Skip to Content
 Close search

Good time for a public transport pricing rethink

6 January 2022

COVID has affected many things. One that is less talked about is public transport. Google mobility data shows that when COVID hit Australia in early 2020, trips on public transport fell by as much as 70 per cent in large states and by more in Victoria. That is hardly a surprise.

But it is stark how persistent the effect has been. By May last year, in the relatively COVID free states of Queensland, WA and South Australia, total work trips had recovered to be around 10 per cent below their pre-COVID levels. Public transport use was still down by around 30 per cent.

Apple data suggests there are more driving trips in Brisbane and Perth today than before COVID. But no state has ever gotten close to a full recovery in public transport use – even before recent lockdowns. Public transport has taken a big hit; and it will take some time for it to recover.

Two things are going on: fear of catching COVID on public transport, and the ongoing impact of working from home. Both have some way to run. As restrictions in the southeast ease and we live with COVID, some fear of infection will remain for a while. And our research suggests that even as people return to the office, working from home is likely to stay permanently above 2019 levels.

Working from home affects public transport disproportionately. Around half of managers and professionals can work from home (not all will do so, and very few all the time), compared with virtually zero labourers or machine operators. Managers and professionals make up about half of capital city train commuters; labourers 6 per cent and machine operators 2 per cent.

Hence any ongoing reduction in daily commuting will have a bigger impact on train, tram and bus travel. Added to this, people working from home tend to increase their non-work car trips. Those lunchtime shopping errands now require a separate car trip. Even online purchases ultimately involve a van.

So COVID presents a good opportunity to think holistically about transport policy, and where to next for public transport.

First though, we should avoid big mistakes. Concern about COVID’s impact on CBDs and on patronage levels is leading to inevitable calls to make public transport radically cheaper, or even free. Those calls will only get louder. It’s a terrible idea.

Australia already has low rates of cost recovery from public transport compared with overseas systems. The ‘farebox’ covers about a third of operating costs (and none of the capital costs) in our biggest states, and a lot less in the smaller ones. The overwhelming bulk of costs – operating and capital – is met through taxes. At the state level, that effectively means payroll tax, stamp duty and GST.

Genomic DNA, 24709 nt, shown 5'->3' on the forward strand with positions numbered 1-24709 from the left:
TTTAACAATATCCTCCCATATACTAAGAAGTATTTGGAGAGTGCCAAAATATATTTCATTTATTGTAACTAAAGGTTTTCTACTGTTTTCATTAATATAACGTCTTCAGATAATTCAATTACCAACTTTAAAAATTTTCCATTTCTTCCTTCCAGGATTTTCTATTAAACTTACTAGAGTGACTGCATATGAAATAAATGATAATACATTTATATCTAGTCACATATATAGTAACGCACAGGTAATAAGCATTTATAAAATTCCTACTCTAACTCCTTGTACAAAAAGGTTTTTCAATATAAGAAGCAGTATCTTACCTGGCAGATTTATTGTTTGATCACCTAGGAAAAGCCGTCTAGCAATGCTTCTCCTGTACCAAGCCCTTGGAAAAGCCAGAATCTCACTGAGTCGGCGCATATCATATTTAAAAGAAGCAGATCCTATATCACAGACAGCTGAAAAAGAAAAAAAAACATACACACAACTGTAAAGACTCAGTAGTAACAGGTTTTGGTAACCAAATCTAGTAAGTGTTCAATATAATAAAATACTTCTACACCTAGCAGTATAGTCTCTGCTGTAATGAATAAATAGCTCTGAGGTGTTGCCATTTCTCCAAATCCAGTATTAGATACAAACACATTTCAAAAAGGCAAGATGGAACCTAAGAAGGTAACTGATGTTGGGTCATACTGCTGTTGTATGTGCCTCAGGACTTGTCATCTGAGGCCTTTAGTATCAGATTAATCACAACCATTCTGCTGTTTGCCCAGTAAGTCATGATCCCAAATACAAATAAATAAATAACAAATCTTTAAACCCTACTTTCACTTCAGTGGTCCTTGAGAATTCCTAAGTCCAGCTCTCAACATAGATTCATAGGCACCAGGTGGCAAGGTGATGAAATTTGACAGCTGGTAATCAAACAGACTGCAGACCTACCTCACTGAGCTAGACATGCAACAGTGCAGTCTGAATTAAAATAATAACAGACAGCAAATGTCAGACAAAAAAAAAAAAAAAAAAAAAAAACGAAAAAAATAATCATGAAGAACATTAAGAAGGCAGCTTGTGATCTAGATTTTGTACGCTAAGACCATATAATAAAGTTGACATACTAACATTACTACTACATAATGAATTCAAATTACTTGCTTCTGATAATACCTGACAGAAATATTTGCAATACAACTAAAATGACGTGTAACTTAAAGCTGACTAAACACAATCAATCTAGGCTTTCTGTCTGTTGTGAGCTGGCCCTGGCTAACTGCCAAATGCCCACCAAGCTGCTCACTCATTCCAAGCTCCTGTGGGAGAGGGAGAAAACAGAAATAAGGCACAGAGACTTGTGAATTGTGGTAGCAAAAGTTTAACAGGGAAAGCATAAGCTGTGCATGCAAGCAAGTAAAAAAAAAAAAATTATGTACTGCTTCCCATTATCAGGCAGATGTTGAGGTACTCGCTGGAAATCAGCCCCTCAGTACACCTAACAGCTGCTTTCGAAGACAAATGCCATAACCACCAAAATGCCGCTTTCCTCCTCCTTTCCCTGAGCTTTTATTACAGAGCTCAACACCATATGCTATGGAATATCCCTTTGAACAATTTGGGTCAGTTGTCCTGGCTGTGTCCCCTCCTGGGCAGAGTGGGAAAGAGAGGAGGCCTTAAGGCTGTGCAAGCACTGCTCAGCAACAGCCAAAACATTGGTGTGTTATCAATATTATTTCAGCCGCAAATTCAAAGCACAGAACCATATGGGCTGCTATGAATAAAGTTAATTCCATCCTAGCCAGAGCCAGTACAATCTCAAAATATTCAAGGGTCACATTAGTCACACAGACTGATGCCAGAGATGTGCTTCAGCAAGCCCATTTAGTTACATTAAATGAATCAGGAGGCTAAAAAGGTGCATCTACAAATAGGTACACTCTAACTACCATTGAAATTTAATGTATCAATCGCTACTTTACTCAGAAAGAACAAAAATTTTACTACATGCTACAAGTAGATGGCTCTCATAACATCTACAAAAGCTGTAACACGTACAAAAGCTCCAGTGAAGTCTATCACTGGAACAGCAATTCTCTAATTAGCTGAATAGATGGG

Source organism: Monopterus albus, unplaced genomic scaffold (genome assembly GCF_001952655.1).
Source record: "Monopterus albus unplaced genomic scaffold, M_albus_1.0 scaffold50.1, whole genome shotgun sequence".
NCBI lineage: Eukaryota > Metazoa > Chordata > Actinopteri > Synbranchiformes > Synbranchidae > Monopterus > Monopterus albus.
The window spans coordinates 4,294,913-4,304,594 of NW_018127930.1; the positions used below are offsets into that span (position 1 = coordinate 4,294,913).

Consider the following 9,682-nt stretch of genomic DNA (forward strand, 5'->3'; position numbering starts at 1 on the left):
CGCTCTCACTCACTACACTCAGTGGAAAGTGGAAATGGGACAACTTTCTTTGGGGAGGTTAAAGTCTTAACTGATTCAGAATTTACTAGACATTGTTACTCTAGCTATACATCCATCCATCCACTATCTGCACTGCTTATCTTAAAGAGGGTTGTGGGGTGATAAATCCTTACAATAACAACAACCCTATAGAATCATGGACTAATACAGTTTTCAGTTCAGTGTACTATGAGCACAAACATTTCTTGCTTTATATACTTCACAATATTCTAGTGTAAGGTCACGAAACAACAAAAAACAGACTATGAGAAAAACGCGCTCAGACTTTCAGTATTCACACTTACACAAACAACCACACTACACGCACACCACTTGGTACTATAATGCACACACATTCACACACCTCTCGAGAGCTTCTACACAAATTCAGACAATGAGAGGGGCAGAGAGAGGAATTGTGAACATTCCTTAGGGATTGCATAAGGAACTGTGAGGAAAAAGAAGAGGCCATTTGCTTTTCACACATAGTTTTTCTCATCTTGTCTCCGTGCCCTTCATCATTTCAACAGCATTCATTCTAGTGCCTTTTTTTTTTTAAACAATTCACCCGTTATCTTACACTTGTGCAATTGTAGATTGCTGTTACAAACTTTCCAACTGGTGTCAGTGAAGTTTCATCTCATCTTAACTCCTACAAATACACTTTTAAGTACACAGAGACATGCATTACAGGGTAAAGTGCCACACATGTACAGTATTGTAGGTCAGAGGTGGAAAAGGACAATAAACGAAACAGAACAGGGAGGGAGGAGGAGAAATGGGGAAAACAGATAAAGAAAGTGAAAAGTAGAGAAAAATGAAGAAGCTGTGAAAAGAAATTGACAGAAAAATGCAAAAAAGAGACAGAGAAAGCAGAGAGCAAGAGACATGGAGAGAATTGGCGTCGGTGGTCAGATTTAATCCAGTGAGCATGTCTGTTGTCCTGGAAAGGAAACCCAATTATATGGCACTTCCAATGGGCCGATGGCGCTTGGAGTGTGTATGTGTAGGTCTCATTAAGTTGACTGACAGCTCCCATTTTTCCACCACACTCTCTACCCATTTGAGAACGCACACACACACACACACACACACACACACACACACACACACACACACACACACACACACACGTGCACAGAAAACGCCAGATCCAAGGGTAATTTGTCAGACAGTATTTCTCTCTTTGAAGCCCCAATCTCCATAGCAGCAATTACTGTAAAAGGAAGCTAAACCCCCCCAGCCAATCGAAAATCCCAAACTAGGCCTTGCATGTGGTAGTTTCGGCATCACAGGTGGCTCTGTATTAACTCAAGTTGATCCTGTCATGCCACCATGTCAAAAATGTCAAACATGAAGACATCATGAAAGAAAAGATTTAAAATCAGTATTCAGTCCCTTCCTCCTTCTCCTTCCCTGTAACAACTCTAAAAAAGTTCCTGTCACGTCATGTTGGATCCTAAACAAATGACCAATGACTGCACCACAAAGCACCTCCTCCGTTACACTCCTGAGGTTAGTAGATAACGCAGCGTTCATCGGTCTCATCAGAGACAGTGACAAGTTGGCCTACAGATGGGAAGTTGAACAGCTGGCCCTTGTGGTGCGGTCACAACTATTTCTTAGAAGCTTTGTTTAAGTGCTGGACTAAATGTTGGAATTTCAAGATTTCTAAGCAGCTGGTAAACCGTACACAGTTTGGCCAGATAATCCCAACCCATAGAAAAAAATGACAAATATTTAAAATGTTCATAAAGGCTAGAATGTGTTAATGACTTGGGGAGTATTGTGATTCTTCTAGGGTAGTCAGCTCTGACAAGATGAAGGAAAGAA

Those using public transport to commute to work tend to have higher incomes than the average. So the benefit of lower fares (larger subsidies) is not always progressive or fair.

It would have enormous cost, but would lower fares even work? The available evidence suggests that public transport usage is not that responsive to fare reductions or increases. Other things like crowding, comfort and regularity of service tend to matter more. After all, most of the ‘cost’ of using public transport isn’t the fare – it’s the time taken waiting, or the time taken getting to the bus stop or train station and then getting to your ultimate destination after the trip. Right now, the ‘cost’ includes infection risk. No amount of fare reduction changes that. So it’s highly unlikely that big fare reductions could attract many new users.

The main benefit of lower fares goes to those who would use the service anyway. Many are quite well off. The impact on road use is smaller still. Even very large reductions in public transport fares induce only small substitutions away from private car trips.

It is true that public transport in Australia can never fully recover its costs – it needs a subsidy. But that doesn’t justify a blank cheque.

Making it free would have an eye watering cost but be ineffective as a way to cut road congestion. It’s just too indirect.

COVID has upended transport patterns. It is a good time for a policy rethink. The Productivity Commission looked at where pricing policy could be improved across states and territories to make public transport more responsive and efficient. But partial, knee jerk measures risk making things worse.

The future of public transport is a big issue post lockdowns. But the policy principle is: first, do no harm.

This article was written by Productivity Commission Chair Michael Brennan.